Alison Krauss. Windy City.


It kind of takes your breath away when the first thing you read in the PR blurb for an album is that the artist is the recipient of 27 Grammy Awards. Apparently that’s the case with Alison Krauss and it ties her with Quincy Jones as second most winner (Conductor George Solti is at the top with 31). Krauss of course has won most of these in the Bluegrass category, her work with her band Union Station considered to have been a major force in the recent resurgence of Bluegrass especially via her contributions to the soundtracks of Oh Brother, Where Art Thou? and Cold Mountain. Originally it was her fiddle playing that made people stand to attention but increasingly she has concentrated on singing with her album recorded with Robert Plant, Raising Sand, a major success.

Windy City is her first solo album in 17 years and it marks another signpost in her career. In tandem with her producer, the Nashville veteran Buddy Cannon, Krauss has selected ten songs that sing to her for various reasons, the majority of them recorded before she was born. The result places Krauss in pole position if we ever need a replacement for Dolly Parton, a singer with significant country chops but who is able to offer up radio friendly fodder without descending into mindless pop. A couple of the songs here are delivered in a mainstream ballad style (both of them  associated with Brenda Lee, Losing You and All Alone Am I) that are just a wee bit too stage musical for comfort and  Roger Miller’s River In The Rain  taxes her voice at times but elsewhere Krauss and Cannon deliver the goods.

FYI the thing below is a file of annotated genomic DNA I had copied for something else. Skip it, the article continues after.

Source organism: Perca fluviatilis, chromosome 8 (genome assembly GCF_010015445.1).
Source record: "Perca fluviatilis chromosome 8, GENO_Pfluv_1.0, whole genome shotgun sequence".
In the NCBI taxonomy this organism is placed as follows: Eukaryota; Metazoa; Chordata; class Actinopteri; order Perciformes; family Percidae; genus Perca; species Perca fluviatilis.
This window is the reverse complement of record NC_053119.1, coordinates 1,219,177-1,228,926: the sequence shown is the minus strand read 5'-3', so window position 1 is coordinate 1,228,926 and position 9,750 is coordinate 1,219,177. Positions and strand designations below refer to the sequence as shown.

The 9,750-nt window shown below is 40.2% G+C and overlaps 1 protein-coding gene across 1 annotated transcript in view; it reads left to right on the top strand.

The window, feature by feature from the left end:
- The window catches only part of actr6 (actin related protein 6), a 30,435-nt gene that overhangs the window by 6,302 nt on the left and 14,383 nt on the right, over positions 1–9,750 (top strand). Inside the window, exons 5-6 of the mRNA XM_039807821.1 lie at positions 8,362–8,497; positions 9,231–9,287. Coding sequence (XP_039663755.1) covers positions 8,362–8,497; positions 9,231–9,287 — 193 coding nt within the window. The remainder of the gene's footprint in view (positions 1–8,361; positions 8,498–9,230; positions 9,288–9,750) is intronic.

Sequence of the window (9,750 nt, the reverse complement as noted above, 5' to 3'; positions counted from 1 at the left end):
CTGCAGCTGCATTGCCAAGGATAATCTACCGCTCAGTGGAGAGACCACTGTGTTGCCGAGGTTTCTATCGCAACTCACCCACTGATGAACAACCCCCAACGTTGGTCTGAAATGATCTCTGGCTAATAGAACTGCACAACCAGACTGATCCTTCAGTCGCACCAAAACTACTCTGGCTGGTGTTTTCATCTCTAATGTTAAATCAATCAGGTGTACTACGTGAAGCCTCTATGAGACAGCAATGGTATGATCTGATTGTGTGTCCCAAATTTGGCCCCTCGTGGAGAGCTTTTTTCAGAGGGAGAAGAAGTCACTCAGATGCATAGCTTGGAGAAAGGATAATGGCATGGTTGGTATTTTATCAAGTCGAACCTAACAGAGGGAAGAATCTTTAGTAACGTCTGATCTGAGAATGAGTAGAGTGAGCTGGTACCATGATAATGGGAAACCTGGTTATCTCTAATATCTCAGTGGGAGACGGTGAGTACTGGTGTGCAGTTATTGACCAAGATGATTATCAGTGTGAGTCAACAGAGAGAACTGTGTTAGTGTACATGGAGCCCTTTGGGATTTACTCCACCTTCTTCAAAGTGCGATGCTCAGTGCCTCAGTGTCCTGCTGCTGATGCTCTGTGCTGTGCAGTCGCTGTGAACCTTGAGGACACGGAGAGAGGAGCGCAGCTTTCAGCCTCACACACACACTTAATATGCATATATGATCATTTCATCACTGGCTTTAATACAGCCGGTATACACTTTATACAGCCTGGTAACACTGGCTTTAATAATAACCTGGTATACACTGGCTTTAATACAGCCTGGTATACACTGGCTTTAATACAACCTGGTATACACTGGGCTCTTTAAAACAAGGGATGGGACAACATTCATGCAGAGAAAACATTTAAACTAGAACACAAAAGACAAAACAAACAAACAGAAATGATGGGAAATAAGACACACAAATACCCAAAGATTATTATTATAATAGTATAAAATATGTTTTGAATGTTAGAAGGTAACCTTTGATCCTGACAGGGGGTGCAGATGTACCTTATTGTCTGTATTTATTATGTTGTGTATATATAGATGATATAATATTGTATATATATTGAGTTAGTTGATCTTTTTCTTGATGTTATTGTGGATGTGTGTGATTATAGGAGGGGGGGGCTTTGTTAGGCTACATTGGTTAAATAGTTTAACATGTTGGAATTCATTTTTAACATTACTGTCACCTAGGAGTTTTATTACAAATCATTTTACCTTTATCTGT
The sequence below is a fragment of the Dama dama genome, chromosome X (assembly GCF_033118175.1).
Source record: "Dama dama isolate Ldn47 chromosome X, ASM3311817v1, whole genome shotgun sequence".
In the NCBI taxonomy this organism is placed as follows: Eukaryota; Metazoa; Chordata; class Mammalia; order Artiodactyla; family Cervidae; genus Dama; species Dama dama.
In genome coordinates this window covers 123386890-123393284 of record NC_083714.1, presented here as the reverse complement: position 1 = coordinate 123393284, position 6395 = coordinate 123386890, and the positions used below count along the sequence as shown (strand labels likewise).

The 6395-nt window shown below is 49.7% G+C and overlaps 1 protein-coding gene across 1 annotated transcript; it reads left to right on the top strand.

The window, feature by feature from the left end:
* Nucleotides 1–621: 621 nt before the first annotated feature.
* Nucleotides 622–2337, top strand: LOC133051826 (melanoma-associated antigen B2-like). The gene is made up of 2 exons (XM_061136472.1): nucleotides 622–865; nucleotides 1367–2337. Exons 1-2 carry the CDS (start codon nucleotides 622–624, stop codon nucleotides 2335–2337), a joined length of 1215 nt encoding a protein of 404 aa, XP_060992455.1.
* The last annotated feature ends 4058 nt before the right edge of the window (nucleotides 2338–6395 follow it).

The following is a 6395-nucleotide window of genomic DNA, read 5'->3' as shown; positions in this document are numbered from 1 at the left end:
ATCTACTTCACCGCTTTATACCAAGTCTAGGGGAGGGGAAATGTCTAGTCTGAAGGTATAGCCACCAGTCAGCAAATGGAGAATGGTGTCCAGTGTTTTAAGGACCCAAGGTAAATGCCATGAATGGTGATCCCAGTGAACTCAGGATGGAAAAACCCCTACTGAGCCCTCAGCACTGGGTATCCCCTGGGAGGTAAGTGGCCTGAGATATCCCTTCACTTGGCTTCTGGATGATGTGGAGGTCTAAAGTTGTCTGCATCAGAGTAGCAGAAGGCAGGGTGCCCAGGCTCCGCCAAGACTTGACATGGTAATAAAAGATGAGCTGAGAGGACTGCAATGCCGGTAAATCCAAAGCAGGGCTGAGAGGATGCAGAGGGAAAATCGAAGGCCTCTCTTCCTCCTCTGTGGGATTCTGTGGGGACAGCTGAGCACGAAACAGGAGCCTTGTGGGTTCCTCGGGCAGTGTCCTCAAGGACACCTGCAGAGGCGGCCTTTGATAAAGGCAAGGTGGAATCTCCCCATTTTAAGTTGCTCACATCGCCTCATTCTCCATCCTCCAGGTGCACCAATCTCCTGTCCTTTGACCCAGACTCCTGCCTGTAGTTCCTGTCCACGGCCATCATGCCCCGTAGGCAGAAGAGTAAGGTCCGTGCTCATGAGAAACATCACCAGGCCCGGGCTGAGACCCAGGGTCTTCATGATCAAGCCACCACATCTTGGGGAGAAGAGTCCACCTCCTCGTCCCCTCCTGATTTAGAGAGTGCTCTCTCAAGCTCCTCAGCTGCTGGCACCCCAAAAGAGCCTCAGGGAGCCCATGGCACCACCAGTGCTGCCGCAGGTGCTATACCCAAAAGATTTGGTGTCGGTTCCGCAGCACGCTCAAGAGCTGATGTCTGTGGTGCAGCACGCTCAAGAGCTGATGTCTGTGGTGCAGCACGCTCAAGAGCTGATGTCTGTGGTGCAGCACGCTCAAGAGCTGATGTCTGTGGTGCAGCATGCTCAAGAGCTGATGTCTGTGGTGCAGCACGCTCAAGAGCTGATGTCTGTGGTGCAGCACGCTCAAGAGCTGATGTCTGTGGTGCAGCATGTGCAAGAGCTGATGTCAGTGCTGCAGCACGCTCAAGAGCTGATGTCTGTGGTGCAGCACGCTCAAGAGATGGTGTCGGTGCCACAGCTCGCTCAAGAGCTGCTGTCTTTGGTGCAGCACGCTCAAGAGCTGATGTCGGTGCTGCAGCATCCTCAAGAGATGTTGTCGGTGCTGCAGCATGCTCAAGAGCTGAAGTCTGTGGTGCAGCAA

The delightful honky tonk drive of It’s Goodbye And So Long To You with its curling pedal steel and rinky dink piano offer Krauss an opportunity to dive in with an unalloyed joy before she delves into the classic tear stained Windy City. Dream Of Me is a fine slice of Nashville pop with the band expertly delivering some twang guitar, sweet pedal steel and nifty piano as Krauss croons the lyrics. Apparently this was a song she chose not knowing that it was written by producer Cannon and once decided on Cannon and his daughter Melanie sing the background vocals. Whatever, it’s a perfect vehicle for Krauss as is Poison Love, another pedal steel fuelled swoon of a song with some added exotica in the Mexican stylings of the guitar solos. While the majority of these covers might be considered somewhat obscure Krauss breaks out two that will be familiar to most. John Hartford’s Gentle On My Mind is given a fine run through with the arrangement more in tune with Hartford’s original as opposed to Glen Campbell’s version and Krauss manages it with flying colours. Willie Nelson’s I Never Cared For You is given an appropriately dramatic arrangement, the vocals soaring over this darkly romantic song. Closing the album Krauss revisits the ballad treatment we dismissed earlier on but on You Don’t Know Me (recorded by Eddy Arnold and Ray Charles), she dips into Patsy Cline territory as she swoons and croons and the band lay down a tearful country backdrop.





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